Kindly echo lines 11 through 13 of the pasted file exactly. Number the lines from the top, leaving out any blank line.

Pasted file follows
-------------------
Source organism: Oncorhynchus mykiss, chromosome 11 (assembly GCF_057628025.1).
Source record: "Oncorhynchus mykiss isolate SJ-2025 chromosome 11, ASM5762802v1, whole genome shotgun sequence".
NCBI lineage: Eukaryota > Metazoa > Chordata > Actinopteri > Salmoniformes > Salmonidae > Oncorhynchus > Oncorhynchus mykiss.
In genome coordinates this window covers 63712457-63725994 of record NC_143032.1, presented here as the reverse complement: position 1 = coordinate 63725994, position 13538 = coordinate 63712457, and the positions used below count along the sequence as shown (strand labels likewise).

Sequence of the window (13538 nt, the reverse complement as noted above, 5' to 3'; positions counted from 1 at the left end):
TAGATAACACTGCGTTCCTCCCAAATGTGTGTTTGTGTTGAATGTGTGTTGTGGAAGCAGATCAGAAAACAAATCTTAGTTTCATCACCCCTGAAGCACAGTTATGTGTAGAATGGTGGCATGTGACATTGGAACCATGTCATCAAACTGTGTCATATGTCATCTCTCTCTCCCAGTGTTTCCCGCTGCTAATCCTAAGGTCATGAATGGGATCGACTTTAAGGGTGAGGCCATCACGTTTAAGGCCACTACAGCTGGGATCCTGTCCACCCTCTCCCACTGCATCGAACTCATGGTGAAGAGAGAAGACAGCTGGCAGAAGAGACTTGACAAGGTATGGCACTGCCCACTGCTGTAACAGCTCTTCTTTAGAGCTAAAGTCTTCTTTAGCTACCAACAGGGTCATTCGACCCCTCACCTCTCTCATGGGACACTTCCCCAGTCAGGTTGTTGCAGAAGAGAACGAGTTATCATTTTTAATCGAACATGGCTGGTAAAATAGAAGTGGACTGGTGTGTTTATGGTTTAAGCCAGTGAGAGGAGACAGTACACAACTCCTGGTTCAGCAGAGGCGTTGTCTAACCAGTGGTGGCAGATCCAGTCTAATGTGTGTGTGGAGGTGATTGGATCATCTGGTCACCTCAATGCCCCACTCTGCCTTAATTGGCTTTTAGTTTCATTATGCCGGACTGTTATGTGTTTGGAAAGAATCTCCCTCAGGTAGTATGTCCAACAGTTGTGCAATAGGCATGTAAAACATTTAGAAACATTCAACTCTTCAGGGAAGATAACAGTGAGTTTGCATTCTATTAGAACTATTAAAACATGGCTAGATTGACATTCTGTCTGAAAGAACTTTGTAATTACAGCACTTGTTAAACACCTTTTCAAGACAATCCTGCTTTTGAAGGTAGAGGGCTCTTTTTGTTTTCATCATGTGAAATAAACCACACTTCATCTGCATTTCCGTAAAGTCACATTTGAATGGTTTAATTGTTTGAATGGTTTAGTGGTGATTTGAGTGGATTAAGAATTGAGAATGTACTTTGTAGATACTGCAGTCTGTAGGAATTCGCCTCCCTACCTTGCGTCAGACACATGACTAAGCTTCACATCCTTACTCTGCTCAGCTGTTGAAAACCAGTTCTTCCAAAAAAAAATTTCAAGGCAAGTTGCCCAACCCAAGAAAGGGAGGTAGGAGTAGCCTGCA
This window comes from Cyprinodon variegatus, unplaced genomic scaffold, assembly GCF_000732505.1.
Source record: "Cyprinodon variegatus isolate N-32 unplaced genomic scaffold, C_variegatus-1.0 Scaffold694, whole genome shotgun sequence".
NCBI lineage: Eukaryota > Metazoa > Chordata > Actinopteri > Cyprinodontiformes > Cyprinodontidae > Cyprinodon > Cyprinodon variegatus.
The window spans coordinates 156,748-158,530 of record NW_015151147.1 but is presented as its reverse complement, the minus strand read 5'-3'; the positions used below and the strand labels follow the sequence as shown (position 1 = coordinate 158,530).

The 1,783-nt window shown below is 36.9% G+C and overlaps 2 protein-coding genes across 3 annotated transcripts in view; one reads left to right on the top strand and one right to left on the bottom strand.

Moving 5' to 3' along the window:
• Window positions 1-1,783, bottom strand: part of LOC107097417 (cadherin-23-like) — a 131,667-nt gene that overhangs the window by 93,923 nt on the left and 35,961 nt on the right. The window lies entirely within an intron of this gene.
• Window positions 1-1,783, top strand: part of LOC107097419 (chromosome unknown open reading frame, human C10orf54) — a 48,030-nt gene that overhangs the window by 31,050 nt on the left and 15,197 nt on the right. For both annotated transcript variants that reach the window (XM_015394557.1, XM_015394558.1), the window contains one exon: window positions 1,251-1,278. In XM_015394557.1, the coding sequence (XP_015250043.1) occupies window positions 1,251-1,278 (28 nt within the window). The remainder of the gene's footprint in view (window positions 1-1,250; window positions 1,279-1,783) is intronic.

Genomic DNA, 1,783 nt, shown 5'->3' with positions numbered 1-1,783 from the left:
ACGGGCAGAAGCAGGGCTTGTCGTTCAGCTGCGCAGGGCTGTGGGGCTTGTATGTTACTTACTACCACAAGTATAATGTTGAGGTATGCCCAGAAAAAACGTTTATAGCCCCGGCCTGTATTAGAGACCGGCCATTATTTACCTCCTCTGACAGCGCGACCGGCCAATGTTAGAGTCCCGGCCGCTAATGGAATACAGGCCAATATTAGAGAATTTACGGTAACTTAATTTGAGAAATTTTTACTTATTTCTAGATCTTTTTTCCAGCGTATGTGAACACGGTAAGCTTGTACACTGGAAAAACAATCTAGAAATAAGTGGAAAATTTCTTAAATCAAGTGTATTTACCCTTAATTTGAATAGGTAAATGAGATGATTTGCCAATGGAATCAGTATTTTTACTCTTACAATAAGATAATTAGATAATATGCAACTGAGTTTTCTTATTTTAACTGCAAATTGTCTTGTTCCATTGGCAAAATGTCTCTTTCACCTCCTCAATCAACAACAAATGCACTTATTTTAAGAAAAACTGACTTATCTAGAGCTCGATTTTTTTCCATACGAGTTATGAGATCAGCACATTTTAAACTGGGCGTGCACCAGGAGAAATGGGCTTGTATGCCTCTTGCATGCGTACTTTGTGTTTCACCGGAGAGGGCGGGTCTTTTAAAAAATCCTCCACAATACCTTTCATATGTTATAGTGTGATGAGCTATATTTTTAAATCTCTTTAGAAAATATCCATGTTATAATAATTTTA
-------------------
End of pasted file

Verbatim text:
The 1,783-nt window shown below is 36.9% G+C and overlaps 2 protein-coding genes across 3 annotated transcripts in view; one reads left to right on the top strand and one right to left on the bottom strand.

Moving 5' to 3' along the window:
• Window positions 1-1,783, bottom strand: part of LOC107097417 (cadherin-23-like) — a 131,667-nt gene that overhangs the window by 93,923 nt on the left and 35,961 nt on the right. The window lies entirely within an intron of this gene.